I’ve been wondering if this academic adventure was going to skew more to Spirit or to Community. I honestly suspected community, as there is an active and vibrant juggling community. My daughter engages with her juggling and circus communities at least weekly online. For me though, the throwing and catching of balls <thudthud> blends well with isolation. I mostly prefer to spend the bulk of my time alone; I’m adept at entertaining myself.

I’m generally also skilled at keeping my spirit buoyed. This pandemic is challenging. Increasingly, clients are having panic attacks. People call in not knowing if they are angry or depressed; their emotions are confusing and scary. The ambiguous loss of not knowing when we will hug our friends again has gone to a more threatening despondency of accepting we might never. Sometimes, out of nowhere, I am angry, or frustrated, or hopeless. I’ll have a good flow happening, keeping my spirit up and pressing onward, throwing and catching my ambitions and intentions and then <thudthud> one fumble and they tumble to the ground.

In the instructional videos, to perfect the throws, you deliberately let the balls land on the ground. The placement of dropped balls gives you information of how they were thrown, and the transit they took before falling. When our spirits drop, can we learn from how they fall and where they land? Tracing their path from their drop spots, we might see what tripped us up; perfectionism perhaps, or maybe a tendency to doubt ourselves. “I should be exercising more with this free time” “They probably wouldn’t pick me for that job anyway.” <thudthud>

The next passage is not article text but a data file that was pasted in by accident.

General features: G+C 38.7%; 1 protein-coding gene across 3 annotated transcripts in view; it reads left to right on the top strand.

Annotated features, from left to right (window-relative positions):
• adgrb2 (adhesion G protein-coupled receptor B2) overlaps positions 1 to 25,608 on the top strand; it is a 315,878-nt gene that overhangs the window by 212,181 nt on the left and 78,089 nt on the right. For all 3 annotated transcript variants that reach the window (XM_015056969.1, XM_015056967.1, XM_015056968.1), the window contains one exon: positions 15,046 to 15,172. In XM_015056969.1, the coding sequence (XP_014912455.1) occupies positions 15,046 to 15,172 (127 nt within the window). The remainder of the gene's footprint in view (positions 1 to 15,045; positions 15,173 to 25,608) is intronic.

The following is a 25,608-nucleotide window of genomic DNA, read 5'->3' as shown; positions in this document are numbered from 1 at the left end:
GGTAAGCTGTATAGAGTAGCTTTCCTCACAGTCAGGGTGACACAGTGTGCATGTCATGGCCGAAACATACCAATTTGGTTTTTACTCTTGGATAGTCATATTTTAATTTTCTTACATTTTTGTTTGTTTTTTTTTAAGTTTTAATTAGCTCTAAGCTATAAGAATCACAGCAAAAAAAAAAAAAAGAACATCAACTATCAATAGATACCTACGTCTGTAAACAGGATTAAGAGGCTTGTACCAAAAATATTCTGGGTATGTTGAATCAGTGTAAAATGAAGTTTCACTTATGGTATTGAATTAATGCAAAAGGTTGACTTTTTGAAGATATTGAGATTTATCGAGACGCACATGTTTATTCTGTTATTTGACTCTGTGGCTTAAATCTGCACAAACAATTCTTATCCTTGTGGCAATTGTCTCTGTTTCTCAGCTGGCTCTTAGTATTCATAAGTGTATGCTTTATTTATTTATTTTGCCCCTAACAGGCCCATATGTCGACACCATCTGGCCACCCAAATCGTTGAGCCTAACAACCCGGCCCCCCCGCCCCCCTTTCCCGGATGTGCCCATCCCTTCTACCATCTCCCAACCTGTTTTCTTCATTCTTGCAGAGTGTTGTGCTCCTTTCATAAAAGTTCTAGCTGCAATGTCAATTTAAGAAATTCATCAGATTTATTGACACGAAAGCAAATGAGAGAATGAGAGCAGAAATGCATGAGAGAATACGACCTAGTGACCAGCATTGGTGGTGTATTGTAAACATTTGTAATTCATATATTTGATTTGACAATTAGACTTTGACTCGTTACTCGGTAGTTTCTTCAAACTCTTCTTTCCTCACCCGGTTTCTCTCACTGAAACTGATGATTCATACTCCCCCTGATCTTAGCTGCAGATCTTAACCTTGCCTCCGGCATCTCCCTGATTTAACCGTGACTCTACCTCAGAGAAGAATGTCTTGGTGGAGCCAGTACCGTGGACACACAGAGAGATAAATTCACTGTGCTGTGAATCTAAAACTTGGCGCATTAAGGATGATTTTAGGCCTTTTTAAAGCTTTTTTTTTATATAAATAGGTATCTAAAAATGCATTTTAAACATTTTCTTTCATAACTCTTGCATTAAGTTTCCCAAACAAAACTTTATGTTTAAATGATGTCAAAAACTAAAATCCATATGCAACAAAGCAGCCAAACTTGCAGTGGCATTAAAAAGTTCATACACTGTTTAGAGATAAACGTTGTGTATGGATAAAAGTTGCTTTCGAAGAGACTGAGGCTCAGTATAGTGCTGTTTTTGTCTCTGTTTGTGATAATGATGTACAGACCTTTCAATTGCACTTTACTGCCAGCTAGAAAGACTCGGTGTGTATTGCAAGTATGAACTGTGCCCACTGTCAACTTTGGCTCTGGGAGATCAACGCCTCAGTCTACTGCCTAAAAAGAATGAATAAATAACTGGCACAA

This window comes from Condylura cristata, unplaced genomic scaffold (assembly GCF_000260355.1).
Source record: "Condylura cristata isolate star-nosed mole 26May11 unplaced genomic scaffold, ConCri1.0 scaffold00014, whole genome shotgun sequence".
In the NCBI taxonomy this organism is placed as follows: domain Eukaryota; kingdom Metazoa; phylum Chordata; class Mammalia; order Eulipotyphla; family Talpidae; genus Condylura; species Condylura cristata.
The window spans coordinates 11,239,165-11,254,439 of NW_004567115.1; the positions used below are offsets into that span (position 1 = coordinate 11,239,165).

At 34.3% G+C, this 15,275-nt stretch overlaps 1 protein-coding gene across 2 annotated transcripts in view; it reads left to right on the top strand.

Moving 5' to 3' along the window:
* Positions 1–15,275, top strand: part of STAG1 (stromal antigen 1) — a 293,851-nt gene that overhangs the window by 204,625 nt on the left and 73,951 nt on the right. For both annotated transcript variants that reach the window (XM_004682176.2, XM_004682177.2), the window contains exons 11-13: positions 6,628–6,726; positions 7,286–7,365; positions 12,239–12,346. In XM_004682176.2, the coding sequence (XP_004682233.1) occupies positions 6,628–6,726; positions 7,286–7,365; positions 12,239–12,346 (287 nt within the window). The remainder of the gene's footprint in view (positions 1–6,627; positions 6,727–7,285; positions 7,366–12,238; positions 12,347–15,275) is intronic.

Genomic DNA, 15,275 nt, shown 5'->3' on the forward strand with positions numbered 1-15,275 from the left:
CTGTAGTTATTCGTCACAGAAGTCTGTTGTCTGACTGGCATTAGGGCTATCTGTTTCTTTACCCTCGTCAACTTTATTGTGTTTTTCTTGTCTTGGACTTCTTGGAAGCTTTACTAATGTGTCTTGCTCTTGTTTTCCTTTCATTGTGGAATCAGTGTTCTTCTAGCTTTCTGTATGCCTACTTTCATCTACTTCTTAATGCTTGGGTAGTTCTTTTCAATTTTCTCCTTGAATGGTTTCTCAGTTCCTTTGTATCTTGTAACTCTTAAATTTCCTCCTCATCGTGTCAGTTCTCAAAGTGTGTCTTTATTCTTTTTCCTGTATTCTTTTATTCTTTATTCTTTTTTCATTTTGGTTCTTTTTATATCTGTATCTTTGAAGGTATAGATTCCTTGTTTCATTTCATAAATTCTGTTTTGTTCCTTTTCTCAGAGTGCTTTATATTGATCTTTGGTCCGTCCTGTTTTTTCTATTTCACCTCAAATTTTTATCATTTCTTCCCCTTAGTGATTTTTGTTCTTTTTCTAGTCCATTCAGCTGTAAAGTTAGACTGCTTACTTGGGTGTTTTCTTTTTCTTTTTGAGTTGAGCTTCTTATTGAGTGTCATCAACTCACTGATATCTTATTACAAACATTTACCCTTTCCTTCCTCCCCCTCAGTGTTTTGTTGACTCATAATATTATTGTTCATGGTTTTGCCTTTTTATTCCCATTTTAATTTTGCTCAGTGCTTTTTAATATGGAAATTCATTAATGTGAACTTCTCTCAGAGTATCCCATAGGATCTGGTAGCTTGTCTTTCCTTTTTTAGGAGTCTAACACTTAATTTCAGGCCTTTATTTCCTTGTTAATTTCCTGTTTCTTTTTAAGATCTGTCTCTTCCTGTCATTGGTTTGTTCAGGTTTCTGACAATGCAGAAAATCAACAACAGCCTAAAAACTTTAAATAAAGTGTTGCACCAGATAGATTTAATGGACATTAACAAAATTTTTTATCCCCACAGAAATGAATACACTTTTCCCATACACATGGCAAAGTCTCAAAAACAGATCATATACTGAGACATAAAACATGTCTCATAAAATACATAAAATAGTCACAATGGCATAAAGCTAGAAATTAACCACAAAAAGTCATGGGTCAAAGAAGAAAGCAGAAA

We can pick those balls back up. We can try again. We’ll drop them again. We can keep trying.

It might not be the Holy Spirit, but it’s sure the human spirit – and by my reckoning, that’s divinity enough.

Fat or COVID?

It’s not the COVID, it’s the humidity

When I was recovering from COVID in April, I was keenly aware of my health. There’s no way to know for sure when you’re done having COVID, and the symptoms are so diverse.

Out of breath walking the dog – is it still active COVID? Are my lungs permanently scarred? Or am I just out of shape? I started thinking of these questions as “Fat or COVID”.

As April fades to memory, my dog walks are getting longer so either my lungs are healing or I’m getting into better shape. On days when I feel that asthmatic hitch and cough, I wonder again – is the COVID back? People can get sick more than once. Maybe it never did go away. I was so sick with it. I probably shouldn’t have been alone the whole time, there are gaps of time I don’t recall because I’d sort of collapse on the couch with exhaustion and low oxygen. My chest hurt more than it ever has with bronchitis. Every breath felt like I was 14 years old and trying smoking for the first time. I do not want to go through that again – and that was mild.